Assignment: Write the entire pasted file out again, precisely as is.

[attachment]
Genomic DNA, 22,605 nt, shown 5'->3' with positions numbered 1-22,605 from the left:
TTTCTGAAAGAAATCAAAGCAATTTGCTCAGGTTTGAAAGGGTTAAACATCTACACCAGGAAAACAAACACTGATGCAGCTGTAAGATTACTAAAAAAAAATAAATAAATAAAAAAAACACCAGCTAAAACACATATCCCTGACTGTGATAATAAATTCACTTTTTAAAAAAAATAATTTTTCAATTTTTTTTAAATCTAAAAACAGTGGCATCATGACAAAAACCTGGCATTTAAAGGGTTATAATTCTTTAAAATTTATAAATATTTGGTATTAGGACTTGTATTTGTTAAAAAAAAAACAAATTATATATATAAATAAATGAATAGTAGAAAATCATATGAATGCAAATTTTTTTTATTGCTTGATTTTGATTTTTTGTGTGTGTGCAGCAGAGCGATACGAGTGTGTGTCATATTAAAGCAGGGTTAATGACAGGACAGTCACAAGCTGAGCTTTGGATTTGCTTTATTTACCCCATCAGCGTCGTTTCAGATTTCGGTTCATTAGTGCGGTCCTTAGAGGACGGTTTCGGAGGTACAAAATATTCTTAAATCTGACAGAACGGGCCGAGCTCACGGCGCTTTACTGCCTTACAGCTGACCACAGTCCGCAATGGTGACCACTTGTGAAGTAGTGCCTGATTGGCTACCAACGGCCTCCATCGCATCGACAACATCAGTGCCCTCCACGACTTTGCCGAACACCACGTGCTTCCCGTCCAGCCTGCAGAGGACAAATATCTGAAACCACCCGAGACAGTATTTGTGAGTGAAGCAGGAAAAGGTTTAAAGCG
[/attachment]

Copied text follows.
Genomic DNA, 22,605 nt, shown 5'->3' with positions numbered 1-22,605 from the left:
TTTCTGAAAGAAATCAAAGCAATTTGCTCAGGTTTGAAAGGGTTAAACATCTACACCAGGAAAACAAACACTGATGCAGCTGTAAGATTACTAAAAAAAAATAAATAAATAAAAAAAACACCAGCTAAAACACATATCCCTGACTGTGATAATAAATTCACTTTTTAAAAAAAATAATTTTTCAATTTTTTTTAAATCTAAAAACAGTGGCATCATGACAAAAACCTGGCATTTAAAGGGTTATAATTCTTTAAAATTTATAAATATTTGGTATTAGGACTTGTATTTGTTAAAAAAAAAACAAATTATATATATAAATAAATGAATAGTAGAAAATCATATGAATGCAAATTTTTTTTATTGCTTGATTTTGATTTTTTGTGTGTGTGCAGCAGAGCGATACGAGTGTGTGTCATATTAAAGCAGGGTTAATGACAGGACAGTCACAAGCTGAGCTTTGGATTTGCTTTATTTACCCCATCAGCGTCGTTTCAGATTTCGGTTCATTAGTGCGGTCCTTAGAGGACGGTTTCGGAGGTACAAAATATTCTTAAATCTGACAGAACGGGCCGAGCTCACGGCGCTTTACTGCCTTACAGCTGACCACAGTCCGCAATGGTGACCACTTGTGAAGTAGTGCCTGATTGGCTACCAACGGCCTCCATCGCATCGACAACATCAGTGCCCTCCACGACTTTGCCGAACACCACGTGCTTCCCGTCCAGCCTGCAGAGGACAAATATCTGAAACCACCCGAGACAGTATTTGTGAGTGAAGCAGGAAAAGGTTTAAAGCG